Submit a Press Release Associate Rector for Family Ministries Anchorage, AK By Christopher EptingPosted Feb 27, 2012 Rector Shreveport, LA New Berrigan Book With Episcopal Roots Cascade Books Virtual Celebration of the Jerusalem Princess Basma Center Zoom Conversation June 19 @ 12 p.m. ET Comments (3) The Rev Netha N Brada says: Lent and the MDGs Rector Bath, NC An Evening with Presiding Bishop Curry and Iconographer Kelly Latimore Episcopal Migration Ministries via Zoom June 23 @ 6 p.m. ET Episcopal Charities of the Diocese of New York Hires Reverend Kevin W. VanHook, II as Executive Director Episcopal Charities of the Diocese of New York February 28, 2012 at 4:43 pm Thanks for putting the MDGs into a document that makes them clear and completely relevant! It was so nice to have them in the same place with a statement of our focus for ministry in the Episcopal Church. Featured Jobs & Calls Featured Events Virtual Episcopal Latino Ministry Competency Course Online Course Aug. 9-13 Rector/Priest in Charge (PT) Lisbon, ME Press Release Service Missioner for Disaster Resilience Sacramento, CA Bishop Christopher Epting[Episcopal News Service] Our presiding bishop suggested this year that we might use the United Nations’ Millennium Development Goals as a lens through which to view our observance of this season. When the Episcopal Church adopted these goals at our 2006 General Convention, there was some criticism that these were “secular” goals and that we were somehow taking our eyes off the real mission of the church by using these as guidelines or milestones on our spiritual journey as Episcopalians.Well, let’s see – eradicating poverty and hunger…achieving universal primary education…promoting gender equality and empowering women … reducing child mortality … improving maternal health … combating HIV/AIDS, malaria and other diseases … ensuring environmental sustainability … and developing a global partnership for development.Those sound suspiciously close to Gospel values, if you ask me, particularly when you take into consideration the fact that Jesus’ primary message in the Gospels was not about how individuals could go to heaven, but about establishing the Kingdom of God here on earth! In Mark’s brief account of Jesus’ temptations in the wilderness which we read today on this First Sunday of Lent, he did not spend a lot of time on the specifics of those temptations, but concludes the story by summarizing the essence of Jesus’ message (which was essentially the same as John the Baptist before him and the Hebrew prophets down through the ages):“Jesus came to Galilee, proclaiming the good news of God and saying, ‘The time is fulfilled, and the kingdom of God has come near, repent, and believe in that good news!’” (Mark1:15). The good news, for Jesus, was that God was king and Caesar was not! The good news for Jesus was that it was not necessary to wait around for some distant future when God’s reign and God’s sovereignty would be established. That time had come! And it was time to turn around, acknowledge that fact, and begin to live as though it was true! The time is fulfilled…the kingdom of God has come near…repent…and believe that good news!And how are we to live, now that the Kingdom has dawned in the life, death, and resurrection of Jesus? Well, we are to work to eradicate poverty and hunger – because Jesus once saw to it that 5,000 people were fed because (he said), “I have compassion for the crowd.” (Mark 8:2)We are to commit to make universal primary education available to the children of the world – because Jesus once said “Let the little children come to me; do not stop them; for it is to such as these that the kingdom of God (really) belongs.” (Mark 10:14)We are to empower women – because Jesus did! The way he treated women (radical in his day!), the fact that they were among his closest followers, the fact that they were the primary witnesses to the Resurrection all speak to the appropriateness of that endeavor for Christians and for the Christian Church!We are to work to reduce child mortality — because Jesus was once confronted with a young boy with a terrible, debilitating illness. “How long has this been happening to him,” he asked the father. “From childhood,” the man answered, “It has often cast him into the fire and water, to destroy him; but if you are able to do anything, have pity on us and help us.” Mark says “the boy was like a corpse, so that most of them said, ‘He is dead’ but Jesus took him by the hand and lifted him up, and he was able to stand,” (Mark 9: 21 passim)We are to improve maternal health – because Jesus once healed a woman who had been hemorrhaging for twelve years (perhaps since the day of her first-born’s delivery). “If I but touch his clothes,” she said, I will be made well. Immediately her hemorrhage stopped; and she felt in her body that she was healed of her disease.” (Mark 5:28-29)We are to commit to combating HIV/AIDS, malaria, and other diseases because if there is one thing that is absolutely clear from the Gospel accounts of Jesus’ life, it is that he was a healer! He never turned away anyone who sought healing. And he never asked how they got sick!We are to ensure environmental sustainability because Jesus came from farming country in northern Palestine. He loved the land, using the cycles of planting and harvesting in so many of his parables. And he came to love the sea – making sure his fishermen friends always hauled in a great catch (even after they had left their nets…to follow him). (Mark1:16)And, finally, we are to support efforts to partner with our sister and brother Christians, and all people of good will around the world, because it was said, of Jesus, that he made no distinctions among people and once, when a stranger was found casting out demons in his name, Jesus said, “Do not stop him; for no one who does a deed of power in my name will be able soon afterward to speak evil of me. Whoever is not against us is for us.” (Mark 9:39-40)Yes, I think the Millennium Development Goals, perhaps first articulated by the United Nations, meet the scriptural test as being faithful to the Gospel message. And the fact that some people find that so hard to believe is more a testimony of our failure to preach the message Jesus sent us out to preach than it does to their ignorance or hardness of heart. For too often, dear friends, our message has been too timid and our God too small for people even to “believe this good news” let alone to “repent.”During these forty days of penitence and fasting, I challenge you to do a bit more than giving up chocolate. I know you’re doing some of these things at your churches and in your individual lives, but I challenge you to continue to dream big dreams and to take on at least one of these goals this Lent – either locally or somewhere around the world.Because … the time is fulfilled … the kingdom of God has come near … Repent, and believe in this good news!— The Rt. Rev. Christopher Epting is assistant bishop of the Diocese of Chicago. The Very Rev. Dr. Joyce Beaulieu says: Rector Martinsville, VA Inaugural Diocesan Feast Day Celebrating Juneteenth San Francisco, CA (and livestream) June 19 @ 2 p.m. PT Priest-in-Charge Lebanon, OH Join the Episcopal Diocese of Texas in Celebrating the Pauli Murray Feast Online Worship Service June 27 Episcopal Church releases new prayer book translations into Spanish and French, solicits feedback Episcopal Church Office of Public Affairs Director of Music Morristown, NJ The Church Investment Group Commends the Taskforce on the Theology of Money on its report, The Theology of Money and Investing as Doing Theology Church Investment Group Canon for Family Ministry Jackson, MS Rector Albany, NY Peg Williams says: Associate Priest for Pastoral Care New York, NY Remember Holy Land Christians on Jerusalem Sunday, June 20 American Friends of the Episcopal Diocese of Jerusalem Youth Minister Lorton, VA Tags Rector Smithfield, NC Assistant/Associate Rector Washington, DC Assistant/Associate Rector Morristown, NJ Rector Tampa, FL AddThis Sharing ButtonsShare to PrintFriendlyPrintFriendlyShare to FacebookFacebookShare to TwitterTwitterShare to EmailEmailShare to MoreAddThis Assistant/Associate Priest Scottsdale, AZ Lent February 28, 2012 at 9:40 am I appreciate very much your connecting us to the “secular” problems of the world! I work with health system issues, which I also consider our mission as Christians. Regardless of your secular political leaning, Christians are called to all the serve all those challenged by poverty and all the systems that degrade our humanity. Director of Administration & Finance Atlanta, GA Submit a Job Listing Rector Belleville, IL An Evening with Aliya Cycon Playing the Oud Lancaster, PA (and streaming online) July 3 @ 7 p.m. ET Priest Associate or Director of Adult Ministries Greenville, SC Rector and Chaplain Eugene, OR Ya no son extranjeros: Un diálogo acerca de inmigración Una conversación de Zoom June 22 @ 7 p.m. ET Rector Hopkinsville, KY Rector Collierville, TN In-person Retreat: Thanksgiving Trinity Retreat Center (West Cornwall, CT) Nov. 24-28 Submit an Event Listing Rector Washington, DC Curate (Associate & Priest-in-Charge) Traverse City, MI Rector Knoxville, TN Curate Diocese of Nebraska Bishop Diocesan Springfield, IL Rector Pittsburgh, PA February 27, 2012 at 5:20 pm I had not read more than about half of your article, when it became necessary to quickly find the Kleenex box. Jesus’ message is so clear – why do we find it so hard to understand?? The need for the MDGs is in front of us every time we leave our comfortable homes – and churches. It reminds me of a dismissal that the late Bishop Paul Moore often used – “Get up from your pew – Get out the door – Get lost in the world!” Thank you for reminding us, Bishop Epting! TryTank Experimental Lab and York St. John University of England Launch Survey to Study the Impact of Covid-19 on the Episcopal Church TryTank Experimental Lab Associate Rector Columbus, GA This Summer’s Anti-Racism Training Online Course (Diocese of New Jersey) June 18-July 16 Comments are closed. Episcopal Migration Ministries’ Virtual Prayer Vigil for World Refugee Day Facebook Live Prayer Vigil June 20 @ 7 p.m. ET Rector (FT or PT) Indian River, MI Course Director Jerusalem, Israel The Church Pension Fund Invests $20 Million in Impact Investment Fund Designed to Preserve Workforce Housing Communities Nationwide Church Pension Group Family Ministry Coordinator Baton Rouge, LA Seminary of the Southwest announces appointment of two new full time faculty members Seminary of the Southwest Cathedral Dean Boise, ID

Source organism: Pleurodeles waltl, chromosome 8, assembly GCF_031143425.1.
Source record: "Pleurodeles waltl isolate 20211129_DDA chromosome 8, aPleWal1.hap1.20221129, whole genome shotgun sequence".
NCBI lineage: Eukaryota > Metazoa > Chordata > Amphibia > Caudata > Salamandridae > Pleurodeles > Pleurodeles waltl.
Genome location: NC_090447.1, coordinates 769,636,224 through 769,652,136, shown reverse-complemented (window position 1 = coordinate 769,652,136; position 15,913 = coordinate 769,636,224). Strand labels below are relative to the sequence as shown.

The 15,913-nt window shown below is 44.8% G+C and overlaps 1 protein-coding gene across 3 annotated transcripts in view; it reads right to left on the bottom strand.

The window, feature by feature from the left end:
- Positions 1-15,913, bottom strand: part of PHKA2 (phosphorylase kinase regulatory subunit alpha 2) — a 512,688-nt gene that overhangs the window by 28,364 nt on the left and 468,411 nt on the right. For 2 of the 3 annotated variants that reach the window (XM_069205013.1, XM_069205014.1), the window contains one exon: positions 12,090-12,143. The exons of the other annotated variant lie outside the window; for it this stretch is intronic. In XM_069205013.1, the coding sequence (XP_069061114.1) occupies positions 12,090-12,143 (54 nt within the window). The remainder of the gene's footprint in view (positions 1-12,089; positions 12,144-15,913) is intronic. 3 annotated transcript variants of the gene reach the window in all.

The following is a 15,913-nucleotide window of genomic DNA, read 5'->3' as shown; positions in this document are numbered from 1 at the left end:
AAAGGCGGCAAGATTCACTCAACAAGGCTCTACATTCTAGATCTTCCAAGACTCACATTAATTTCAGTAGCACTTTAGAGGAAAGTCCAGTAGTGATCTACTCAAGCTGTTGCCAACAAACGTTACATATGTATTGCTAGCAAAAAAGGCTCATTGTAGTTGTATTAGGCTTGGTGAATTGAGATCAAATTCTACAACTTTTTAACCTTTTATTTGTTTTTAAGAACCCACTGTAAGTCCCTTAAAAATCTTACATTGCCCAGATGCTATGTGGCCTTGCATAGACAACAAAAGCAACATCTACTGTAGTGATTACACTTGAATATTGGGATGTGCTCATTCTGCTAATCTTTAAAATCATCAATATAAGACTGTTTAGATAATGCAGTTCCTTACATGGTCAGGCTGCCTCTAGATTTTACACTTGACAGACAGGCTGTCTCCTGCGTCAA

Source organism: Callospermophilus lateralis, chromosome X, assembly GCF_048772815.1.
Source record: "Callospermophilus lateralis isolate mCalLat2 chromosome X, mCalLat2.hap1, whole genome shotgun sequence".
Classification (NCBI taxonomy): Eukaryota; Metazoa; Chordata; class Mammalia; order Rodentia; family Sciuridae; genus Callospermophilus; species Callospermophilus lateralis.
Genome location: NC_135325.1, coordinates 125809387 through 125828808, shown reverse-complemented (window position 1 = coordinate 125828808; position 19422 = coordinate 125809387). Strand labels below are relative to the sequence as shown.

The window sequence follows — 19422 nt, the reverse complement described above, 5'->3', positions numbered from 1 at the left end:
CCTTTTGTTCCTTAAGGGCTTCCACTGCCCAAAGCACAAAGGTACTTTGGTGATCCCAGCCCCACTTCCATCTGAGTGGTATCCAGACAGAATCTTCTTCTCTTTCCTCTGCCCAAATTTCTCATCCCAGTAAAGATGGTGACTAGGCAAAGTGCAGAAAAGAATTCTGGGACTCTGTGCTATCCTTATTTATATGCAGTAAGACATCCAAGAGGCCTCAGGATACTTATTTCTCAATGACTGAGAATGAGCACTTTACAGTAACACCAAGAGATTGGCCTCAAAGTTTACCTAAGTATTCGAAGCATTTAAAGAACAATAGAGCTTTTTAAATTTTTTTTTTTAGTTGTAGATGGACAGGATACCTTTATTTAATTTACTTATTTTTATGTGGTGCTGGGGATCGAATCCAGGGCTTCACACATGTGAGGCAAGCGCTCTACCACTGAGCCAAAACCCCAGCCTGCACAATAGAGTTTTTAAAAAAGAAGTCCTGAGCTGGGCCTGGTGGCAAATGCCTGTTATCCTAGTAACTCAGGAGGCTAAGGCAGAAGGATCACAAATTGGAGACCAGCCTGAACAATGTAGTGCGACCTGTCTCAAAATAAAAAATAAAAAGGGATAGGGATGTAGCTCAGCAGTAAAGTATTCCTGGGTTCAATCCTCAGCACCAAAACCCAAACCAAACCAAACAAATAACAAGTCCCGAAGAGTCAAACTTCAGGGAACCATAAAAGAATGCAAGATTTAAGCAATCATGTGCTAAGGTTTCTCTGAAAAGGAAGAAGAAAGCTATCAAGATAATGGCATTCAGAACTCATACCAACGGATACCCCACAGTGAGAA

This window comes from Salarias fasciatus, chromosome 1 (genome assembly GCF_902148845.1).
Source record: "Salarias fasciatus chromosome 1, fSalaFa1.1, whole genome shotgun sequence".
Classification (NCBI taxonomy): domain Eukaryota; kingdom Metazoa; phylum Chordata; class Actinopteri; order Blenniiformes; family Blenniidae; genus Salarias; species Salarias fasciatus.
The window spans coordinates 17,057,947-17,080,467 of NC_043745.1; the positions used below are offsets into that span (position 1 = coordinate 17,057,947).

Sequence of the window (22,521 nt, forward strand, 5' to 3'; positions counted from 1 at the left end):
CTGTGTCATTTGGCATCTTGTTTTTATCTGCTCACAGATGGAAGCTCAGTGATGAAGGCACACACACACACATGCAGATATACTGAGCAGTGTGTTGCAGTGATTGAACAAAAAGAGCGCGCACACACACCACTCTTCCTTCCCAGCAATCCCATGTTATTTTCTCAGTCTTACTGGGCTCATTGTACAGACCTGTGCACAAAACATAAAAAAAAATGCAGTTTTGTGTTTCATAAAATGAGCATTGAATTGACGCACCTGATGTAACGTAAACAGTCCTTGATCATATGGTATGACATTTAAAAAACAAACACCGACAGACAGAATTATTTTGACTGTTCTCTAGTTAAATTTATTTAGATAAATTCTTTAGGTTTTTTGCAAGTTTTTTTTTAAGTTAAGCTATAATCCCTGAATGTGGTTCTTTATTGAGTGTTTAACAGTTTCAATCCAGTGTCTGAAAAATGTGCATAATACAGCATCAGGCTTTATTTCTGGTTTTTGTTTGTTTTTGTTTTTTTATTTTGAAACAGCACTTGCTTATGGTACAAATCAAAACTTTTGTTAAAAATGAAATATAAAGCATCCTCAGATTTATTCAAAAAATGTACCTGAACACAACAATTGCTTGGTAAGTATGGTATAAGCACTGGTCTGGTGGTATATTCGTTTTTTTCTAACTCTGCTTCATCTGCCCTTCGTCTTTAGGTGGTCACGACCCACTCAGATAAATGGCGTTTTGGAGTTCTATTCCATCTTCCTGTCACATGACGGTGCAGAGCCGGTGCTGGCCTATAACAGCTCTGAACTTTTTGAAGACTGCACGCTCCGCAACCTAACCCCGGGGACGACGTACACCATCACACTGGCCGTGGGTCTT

Support conservation and fish with NEW Florida specialty license plate Share on Facebook Tweet on Twitter The Anatomy of Fear Please enter your name here TAGSBacklogCourtFelony CasesInmatesPandemicPopulationPrisonProjectionsThe Center Square Previous articleComing to Amazon Prime Video in DecemberNext articleThis recycling robot can’t come to market fast enough Denise Connell RELATED ARTICLESMORE FROM AUTHOR John E. Polk Correctional Facility in Sanford Please enter your comment! Free webinar for job seekers on best interview answers, hosted by Goodwill June 11 LEAVE A REPLY Cancel reply By John Haughey | The Center Square Save my name, email, and website in this browser for the next time I comment. You have entered an incorrect email address! Please enter your email address here With a pandemic induced backlog of 31,000 pending felony cases idling in Florida courts, the state’s prison population has declined by 7,000 inmates since July, a new report said.“As a result of the continuing pandemic, the courts have developed a backlog of pending felony cases (30,999) that is expected to take several years to work its way through to the prison population,” the Criminal Justice Estimating Conference (CJEC) report’s executive summary read. “At this time, they do not expect to return to full operating capacity until [fiscal year] 2021-22, with their backlog expected to take until the end of [fiscal year] 2023-24 to resolve itself.”Florida Supreme Court Chief Justice Charles Canady closed state circuit and county courts to in-person proceedings in March through June because of the COVID-19 outbreak.Canady since has adopted a phased approach. Judges can conduct some civil and criminal proceedings by telephone or video. Most courts recently resumed limited jury trials and grand jury proceedings, some in mid-October.According to an Oct. 15 budget request, Florida’s court system projects it will accrue a pandemic induced backlog of nearly 1 million cases by July 1, ranging from divorce proceedings to death-penalty trials, that will require an additional $37 million over the next three years to accommodate.Even with the additional funding, nearly 5,000 jury trials are projected to be delayed between now and July 1, according to the budget request.The CJEC’s report calculated the Florida Department of Corrections (FDOC) will house 80,792 inmates at the end of this month – a decline of more than 19,000 from the 100,050 inmates in Florida’s prisons in June 2015; nearly 15,000 fewer than the 95,626 inmates in FDOC custody in June 2019; and almost 7,000 fewer state inmates than in June 2020.By July 1, however, CJEC projected prison populations will inch upward as courts presumably whittle into backlogged cases. CJEC estimated 82,116 inmates will be in Florida prisons by July 1, an increase of nearly 1,400 over the next seven months.The report forecast 86,463 inmates will be in Florida prisons in June 2022, 89,731 in June 2023 and 92,911 in June 2026 – an increase of more than 12,000 from the FDOC’s current population.Another reason cited by analysts for a potential increase in state prison admissions is because county sheriffs are “tightly managing jail capacity,” meaning they’re releasing pretrial detainees more frequently than normal.“An unknown number of future inmates will earn atypically low jail credits prior to sentencing and transfer to the state system,” the CJEC stated. “As conditions return to normal, the clearance of the backlog coupled with the reduced amount of accrued jail credits is expected to increase prison admissions and the resulting population over the forecast period.”The CJEC is one of a series of data reviews conducted throughout the year, such as the Revenue Estimating Conference (REC), by economists and legislative analysts from various state departments and agencies.Figures compiled and projections generated by the conferences are the numbers and data lawmakers will rely on when they convene committee meetings in January in anticipation of the 60-day legislative session, which begins March 3.With Florida facing a projected $2.7 billion revenue shortfall this fiscal year, the FDOC, as the state’s largest agency and nation’s third-largest prison system, will be among departments targeted for spending cuts.The FDOC’s $2.8 billion budget employs 23,000 people, including about 17,000 corrections officers, to house a projected 96,000 inmates and supervise nearly 166,000 probation offenders at more than 140 sites, including 43 prisons.